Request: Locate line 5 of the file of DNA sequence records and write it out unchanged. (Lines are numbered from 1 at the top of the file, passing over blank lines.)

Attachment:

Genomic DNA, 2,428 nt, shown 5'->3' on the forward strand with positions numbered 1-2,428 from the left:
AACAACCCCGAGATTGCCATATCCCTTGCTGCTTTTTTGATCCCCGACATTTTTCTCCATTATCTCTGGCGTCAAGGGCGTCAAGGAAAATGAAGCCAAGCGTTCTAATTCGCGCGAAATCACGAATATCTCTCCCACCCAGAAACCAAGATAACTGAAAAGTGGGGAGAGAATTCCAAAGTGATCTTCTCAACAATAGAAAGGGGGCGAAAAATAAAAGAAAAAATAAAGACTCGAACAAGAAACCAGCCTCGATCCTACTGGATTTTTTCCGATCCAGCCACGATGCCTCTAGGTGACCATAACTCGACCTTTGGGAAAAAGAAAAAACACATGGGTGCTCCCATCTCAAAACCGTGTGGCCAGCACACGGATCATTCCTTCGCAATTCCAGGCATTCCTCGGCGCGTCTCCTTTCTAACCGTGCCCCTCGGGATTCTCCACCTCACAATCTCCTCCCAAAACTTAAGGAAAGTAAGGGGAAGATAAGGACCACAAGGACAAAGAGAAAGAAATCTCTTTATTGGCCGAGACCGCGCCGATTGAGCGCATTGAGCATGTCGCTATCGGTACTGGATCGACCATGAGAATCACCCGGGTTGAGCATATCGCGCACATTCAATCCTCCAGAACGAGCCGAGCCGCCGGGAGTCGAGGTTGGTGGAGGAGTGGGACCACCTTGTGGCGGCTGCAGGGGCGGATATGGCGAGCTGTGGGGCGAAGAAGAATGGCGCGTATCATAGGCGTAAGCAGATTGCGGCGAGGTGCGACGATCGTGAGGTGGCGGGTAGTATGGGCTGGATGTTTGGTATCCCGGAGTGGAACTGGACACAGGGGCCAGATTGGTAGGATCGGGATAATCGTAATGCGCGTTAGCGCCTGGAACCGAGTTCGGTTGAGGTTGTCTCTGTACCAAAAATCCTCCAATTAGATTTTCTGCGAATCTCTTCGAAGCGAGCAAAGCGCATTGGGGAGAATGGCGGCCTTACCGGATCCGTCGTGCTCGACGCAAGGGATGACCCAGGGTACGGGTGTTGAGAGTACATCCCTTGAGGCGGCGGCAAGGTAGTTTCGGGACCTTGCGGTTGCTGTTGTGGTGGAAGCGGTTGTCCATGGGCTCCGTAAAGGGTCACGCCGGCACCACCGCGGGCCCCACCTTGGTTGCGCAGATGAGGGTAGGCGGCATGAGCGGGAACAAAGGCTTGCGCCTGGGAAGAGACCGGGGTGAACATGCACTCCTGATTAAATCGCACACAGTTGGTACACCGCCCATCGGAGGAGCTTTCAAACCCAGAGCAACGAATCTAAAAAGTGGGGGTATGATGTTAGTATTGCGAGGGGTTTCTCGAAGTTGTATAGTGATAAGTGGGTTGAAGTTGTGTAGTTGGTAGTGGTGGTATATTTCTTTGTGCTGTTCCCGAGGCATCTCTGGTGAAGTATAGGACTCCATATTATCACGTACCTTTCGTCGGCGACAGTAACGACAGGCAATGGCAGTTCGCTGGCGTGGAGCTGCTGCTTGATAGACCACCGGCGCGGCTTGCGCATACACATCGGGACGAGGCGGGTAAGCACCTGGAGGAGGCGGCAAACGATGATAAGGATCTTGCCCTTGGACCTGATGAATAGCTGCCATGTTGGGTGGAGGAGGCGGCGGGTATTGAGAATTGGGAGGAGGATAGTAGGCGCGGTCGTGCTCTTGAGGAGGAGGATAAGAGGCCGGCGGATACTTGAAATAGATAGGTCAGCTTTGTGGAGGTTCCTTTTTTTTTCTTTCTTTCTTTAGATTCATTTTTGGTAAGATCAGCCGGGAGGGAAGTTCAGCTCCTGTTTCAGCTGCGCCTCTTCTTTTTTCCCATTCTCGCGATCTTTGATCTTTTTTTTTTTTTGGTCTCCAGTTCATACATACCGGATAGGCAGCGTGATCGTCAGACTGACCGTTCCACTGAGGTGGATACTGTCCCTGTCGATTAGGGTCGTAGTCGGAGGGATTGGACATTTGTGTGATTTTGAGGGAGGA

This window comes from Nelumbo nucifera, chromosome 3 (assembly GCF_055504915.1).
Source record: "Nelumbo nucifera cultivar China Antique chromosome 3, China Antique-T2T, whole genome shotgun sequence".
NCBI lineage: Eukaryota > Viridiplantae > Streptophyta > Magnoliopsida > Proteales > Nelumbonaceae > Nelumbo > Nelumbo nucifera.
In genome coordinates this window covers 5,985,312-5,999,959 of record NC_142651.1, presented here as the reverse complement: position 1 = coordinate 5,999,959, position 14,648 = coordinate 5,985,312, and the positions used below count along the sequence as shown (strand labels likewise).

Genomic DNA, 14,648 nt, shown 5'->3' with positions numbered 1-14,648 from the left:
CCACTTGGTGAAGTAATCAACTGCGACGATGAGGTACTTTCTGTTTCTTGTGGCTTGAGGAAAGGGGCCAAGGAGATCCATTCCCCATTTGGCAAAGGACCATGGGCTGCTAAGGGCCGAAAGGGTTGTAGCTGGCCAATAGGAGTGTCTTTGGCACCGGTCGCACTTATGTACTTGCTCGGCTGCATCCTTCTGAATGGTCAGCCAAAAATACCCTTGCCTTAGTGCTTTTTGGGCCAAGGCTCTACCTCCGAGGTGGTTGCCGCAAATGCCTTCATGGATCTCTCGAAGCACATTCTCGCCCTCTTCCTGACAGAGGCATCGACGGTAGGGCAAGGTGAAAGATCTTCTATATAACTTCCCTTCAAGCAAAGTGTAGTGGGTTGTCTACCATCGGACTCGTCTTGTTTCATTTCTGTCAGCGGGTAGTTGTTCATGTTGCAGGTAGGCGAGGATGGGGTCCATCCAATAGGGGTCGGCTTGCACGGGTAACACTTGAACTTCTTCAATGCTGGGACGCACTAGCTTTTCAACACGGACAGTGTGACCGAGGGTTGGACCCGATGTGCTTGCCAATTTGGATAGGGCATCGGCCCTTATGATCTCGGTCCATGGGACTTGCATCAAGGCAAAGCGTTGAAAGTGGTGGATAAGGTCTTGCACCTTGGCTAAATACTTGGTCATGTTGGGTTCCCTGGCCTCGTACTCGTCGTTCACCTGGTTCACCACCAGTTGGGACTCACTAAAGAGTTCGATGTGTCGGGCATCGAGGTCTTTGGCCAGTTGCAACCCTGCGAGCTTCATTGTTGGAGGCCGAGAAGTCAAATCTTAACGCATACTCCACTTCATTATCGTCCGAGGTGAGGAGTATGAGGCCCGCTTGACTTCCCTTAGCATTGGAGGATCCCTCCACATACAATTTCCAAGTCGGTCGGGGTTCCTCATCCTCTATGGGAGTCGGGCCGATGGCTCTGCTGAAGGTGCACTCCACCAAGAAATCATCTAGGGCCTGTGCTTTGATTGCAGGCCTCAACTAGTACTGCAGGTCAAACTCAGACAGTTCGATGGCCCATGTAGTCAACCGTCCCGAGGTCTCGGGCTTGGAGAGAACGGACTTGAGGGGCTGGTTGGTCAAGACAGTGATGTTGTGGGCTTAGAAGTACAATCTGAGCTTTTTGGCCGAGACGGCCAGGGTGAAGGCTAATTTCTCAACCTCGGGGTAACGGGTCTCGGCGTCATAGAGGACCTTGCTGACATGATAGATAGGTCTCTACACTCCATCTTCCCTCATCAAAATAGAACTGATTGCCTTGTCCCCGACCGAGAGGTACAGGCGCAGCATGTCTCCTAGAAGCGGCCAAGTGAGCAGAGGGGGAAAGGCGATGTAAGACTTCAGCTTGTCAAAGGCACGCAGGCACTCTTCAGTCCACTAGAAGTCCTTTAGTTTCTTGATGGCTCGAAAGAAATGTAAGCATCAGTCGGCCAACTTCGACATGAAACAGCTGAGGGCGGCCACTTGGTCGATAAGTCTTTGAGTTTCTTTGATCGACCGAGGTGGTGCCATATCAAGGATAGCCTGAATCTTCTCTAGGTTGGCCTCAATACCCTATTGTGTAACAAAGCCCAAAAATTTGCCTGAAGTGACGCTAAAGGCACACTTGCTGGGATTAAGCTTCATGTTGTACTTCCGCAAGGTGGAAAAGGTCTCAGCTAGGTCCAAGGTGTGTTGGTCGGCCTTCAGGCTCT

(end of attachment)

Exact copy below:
NCBI lineage: Eukaryota > Viridiplantae > Streptophyta > Magnoliopsida > Proteales > Nelumbonaceae > Nelumbo > Nelumbo nucifera.